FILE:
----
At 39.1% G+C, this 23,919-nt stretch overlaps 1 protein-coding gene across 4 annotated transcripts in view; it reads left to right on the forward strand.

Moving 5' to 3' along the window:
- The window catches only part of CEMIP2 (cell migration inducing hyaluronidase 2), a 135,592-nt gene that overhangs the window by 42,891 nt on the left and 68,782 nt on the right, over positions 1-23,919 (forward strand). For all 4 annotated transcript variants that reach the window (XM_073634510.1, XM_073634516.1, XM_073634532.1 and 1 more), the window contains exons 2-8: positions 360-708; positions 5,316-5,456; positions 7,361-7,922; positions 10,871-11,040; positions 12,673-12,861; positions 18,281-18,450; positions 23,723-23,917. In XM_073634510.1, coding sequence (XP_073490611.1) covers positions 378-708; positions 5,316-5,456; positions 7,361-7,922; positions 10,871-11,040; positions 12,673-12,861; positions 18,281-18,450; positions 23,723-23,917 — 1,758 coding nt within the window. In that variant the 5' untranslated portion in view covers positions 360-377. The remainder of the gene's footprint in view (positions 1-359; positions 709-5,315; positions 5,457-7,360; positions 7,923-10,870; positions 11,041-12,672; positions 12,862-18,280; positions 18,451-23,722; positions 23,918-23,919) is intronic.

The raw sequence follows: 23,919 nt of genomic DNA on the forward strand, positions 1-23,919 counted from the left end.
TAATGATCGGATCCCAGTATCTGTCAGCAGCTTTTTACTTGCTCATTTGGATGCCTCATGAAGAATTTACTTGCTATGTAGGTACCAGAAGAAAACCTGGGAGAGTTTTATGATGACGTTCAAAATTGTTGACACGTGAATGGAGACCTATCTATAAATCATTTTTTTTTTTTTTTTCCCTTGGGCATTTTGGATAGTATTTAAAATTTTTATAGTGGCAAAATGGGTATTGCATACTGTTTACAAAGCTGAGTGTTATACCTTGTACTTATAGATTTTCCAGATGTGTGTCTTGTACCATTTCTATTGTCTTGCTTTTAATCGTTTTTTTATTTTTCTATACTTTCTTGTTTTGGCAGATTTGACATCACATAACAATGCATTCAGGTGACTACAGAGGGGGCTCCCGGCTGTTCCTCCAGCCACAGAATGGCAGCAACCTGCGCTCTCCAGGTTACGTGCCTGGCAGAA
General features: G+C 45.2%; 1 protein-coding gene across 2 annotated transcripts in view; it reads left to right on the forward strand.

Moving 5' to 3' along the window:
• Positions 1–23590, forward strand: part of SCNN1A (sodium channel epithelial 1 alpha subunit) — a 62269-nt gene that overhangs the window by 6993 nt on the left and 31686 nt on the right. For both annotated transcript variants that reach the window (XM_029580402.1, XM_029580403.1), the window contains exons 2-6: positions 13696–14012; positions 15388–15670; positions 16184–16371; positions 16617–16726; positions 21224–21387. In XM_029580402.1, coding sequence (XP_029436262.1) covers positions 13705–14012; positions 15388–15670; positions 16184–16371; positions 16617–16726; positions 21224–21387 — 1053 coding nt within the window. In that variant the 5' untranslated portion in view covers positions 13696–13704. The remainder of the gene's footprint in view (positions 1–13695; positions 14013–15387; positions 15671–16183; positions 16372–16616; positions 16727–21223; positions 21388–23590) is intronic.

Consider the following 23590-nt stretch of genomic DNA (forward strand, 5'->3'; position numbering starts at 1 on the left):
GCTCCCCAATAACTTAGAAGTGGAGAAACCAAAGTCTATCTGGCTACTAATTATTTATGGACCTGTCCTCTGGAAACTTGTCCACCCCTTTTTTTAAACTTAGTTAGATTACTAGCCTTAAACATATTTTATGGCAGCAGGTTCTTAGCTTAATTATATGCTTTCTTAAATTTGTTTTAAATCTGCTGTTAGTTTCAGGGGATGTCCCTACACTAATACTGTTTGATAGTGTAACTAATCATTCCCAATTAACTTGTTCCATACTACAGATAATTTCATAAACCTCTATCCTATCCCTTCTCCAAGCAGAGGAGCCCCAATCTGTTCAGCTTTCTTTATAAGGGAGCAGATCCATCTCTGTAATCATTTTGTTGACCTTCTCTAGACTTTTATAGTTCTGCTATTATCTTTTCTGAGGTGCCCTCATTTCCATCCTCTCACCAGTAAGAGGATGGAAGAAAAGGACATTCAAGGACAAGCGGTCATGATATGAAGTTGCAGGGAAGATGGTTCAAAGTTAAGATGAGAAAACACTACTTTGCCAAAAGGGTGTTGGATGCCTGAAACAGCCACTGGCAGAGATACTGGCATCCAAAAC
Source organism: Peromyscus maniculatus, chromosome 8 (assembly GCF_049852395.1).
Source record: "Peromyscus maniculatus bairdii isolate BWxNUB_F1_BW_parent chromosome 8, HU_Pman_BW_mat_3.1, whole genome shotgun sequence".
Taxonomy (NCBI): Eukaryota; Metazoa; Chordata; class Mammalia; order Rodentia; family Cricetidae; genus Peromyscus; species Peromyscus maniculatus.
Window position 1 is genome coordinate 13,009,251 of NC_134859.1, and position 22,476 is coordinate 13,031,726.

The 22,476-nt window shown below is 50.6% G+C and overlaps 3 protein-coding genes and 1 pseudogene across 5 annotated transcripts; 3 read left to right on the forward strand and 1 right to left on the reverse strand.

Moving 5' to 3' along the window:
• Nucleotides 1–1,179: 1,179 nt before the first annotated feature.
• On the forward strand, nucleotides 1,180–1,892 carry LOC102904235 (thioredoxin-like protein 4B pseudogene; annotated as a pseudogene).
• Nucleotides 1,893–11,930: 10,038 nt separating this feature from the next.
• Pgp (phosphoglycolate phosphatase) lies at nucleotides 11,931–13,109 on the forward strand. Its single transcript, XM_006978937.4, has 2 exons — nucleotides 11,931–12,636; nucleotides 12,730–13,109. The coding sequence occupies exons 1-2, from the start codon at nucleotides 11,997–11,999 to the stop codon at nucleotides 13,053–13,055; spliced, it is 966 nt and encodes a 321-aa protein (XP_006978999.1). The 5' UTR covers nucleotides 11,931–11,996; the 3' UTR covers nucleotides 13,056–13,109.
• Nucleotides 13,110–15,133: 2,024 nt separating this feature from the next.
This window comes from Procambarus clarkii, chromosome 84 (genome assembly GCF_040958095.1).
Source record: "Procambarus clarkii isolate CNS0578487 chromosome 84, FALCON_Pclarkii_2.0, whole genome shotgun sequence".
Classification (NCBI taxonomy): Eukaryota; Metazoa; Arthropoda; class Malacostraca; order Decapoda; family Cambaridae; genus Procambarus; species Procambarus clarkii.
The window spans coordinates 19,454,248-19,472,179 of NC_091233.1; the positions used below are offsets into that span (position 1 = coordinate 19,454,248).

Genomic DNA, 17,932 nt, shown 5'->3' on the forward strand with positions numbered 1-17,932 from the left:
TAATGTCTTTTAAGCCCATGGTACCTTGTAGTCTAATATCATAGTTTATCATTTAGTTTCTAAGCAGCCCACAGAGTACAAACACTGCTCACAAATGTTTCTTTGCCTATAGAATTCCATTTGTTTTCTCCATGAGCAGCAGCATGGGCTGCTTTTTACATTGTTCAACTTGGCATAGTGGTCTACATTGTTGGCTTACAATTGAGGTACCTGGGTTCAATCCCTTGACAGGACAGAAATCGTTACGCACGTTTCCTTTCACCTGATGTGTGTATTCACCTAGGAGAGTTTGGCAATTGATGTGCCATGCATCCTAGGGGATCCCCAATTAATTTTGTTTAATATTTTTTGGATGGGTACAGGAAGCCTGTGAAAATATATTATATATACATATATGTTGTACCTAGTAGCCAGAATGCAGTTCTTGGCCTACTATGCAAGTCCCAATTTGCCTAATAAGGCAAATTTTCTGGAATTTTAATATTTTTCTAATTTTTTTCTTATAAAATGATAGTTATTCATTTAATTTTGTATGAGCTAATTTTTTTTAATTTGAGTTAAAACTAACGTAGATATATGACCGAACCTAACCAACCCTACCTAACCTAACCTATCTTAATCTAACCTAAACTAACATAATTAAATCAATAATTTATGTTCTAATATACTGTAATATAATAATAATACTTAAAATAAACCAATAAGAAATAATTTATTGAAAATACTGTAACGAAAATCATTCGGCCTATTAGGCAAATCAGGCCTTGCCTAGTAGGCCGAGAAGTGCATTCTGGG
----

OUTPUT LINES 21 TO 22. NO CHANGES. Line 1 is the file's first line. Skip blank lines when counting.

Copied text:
• Nucleotides 13,110–15,133: 2,024 nt separating this feature from the next.
This window comes from Procambarus clarkii, chromosome 84 (genome assembly GCF_040958095.1).